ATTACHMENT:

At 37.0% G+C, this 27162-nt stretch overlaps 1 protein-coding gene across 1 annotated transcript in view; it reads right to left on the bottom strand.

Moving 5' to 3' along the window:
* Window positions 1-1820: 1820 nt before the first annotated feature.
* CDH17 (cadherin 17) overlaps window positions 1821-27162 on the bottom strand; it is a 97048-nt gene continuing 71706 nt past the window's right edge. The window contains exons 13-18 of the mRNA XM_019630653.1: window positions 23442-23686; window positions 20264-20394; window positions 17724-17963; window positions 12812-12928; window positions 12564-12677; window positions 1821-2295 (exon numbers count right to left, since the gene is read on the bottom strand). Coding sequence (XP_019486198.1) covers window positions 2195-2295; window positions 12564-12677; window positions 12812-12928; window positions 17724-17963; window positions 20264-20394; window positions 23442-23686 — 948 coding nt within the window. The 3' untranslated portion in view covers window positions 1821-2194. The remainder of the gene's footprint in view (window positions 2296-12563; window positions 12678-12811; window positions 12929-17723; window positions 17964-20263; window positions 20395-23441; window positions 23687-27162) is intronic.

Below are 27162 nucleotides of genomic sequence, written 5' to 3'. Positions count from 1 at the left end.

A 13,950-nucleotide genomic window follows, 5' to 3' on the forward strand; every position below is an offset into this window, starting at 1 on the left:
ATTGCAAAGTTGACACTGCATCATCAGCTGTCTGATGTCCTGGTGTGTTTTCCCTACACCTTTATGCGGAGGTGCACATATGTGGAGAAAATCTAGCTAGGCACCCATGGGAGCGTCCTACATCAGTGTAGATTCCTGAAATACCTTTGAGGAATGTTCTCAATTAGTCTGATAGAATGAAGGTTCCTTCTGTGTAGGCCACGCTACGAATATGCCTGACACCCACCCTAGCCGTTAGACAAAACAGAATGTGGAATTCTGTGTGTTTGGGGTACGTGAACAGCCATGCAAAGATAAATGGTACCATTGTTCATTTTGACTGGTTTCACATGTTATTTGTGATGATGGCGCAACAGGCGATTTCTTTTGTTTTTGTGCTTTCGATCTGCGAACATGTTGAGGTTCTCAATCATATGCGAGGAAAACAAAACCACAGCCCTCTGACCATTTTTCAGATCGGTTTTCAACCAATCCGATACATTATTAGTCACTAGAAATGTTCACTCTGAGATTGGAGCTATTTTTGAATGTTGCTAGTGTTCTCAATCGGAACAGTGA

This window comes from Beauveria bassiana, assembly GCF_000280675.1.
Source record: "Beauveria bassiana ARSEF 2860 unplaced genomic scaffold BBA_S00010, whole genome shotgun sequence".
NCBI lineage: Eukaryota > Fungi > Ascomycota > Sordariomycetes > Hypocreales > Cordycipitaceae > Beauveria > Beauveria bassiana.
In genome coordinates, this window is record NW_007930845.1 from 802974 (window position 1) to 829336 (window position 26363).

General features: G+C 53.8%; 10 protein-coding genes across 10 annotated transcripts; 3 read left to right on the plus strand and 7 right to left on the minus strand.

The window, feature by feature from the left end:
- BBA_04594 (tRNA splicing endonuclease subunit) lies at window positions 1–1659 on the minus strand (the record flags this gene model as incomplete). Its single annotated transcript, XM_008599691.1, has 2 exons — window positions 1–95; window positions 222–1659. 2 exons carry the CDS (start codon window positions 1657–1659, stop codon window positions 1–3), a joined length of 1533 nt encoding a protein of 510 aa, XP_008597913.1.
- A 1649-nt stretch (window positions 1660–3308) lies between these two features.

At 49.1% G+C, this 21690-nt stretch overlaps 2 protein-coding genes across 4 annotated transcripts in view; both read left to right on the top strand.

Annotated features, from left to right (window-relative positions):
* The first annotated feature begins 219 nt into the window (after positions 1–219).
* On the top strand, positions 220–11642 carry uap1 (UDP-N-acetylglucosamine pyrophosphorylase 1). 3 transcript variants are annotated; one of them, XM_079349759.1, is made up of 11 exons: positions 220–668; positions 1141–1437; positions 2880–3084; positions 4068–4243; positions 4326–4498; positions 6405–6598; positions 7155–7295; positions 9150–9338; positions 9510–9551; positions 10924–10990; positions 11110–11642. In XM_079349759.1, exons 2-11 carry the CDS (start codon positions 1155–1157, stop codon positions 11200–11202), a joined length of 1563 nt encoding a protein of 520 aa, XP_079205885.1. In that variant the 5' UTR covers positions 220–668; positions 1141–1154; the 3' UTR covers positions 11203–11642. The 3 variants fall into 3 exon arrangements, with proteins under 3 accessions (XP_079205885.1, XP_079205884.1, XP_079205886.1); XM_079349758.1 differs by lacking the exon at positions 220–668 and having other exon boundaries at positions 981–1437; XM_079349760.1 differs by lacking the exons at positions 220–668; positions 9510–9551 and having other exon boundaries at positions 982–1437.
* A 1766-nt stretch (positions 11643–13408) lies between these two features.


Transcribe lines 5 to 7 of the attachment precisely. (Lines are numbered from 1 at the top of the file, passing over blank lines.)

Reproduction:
Below are 27162 nucleotides of genomic sequence, written 5' to 3'. Positions count from 1 at the left end.

A 13,950-nucleotide genomic window follows, 5' to 3' on the forward strand; every position below is an offset into this window, starting at 1 on the left:
ATTGCAAAGTTGACACTGCATCATCAGCTGTCTGATGTCCTGGTGTGTTTTCCCTACACCTTTATGCGGAGGTGCACATATGTGGAGAAAATCTAGCTAGGCACCCATGGGAGCGTCCTACATCAGTGTAGATTCCTGAAATACCTTTGAGGAATGTTCTCAATTAGTCTGATAGAATGAAGGTTCCTTCTGTGTAGGCCACGCTACGAATATGCCTGACACCCACCCTAGCCGTTAGACAAAACAGAATGTGGAATTCTGTGTGTTTGGGGTACGTGAACAGCCATGCAAAGATAAATGGTACCATTGTTCATTTTGACTGGTTTCACATGTTATTTGTGATGATGGCGCAACAGGCGATTTCTTTTGTTTTTGTGCTTTCGATCTGCGAACATGTTGAGGTTCTCAATCATATGCGAGGAAAACAAAACCACAGCCCTCTGACCATTTTTCAGATCGGTTTTCAACCAATCCGATACATTATTAGTCACTAGAAATGTTCACTCTGAGATTGGAGCTATTTTTGAATGTTGCTAGTGTTCTCAATCGGAACAGTGA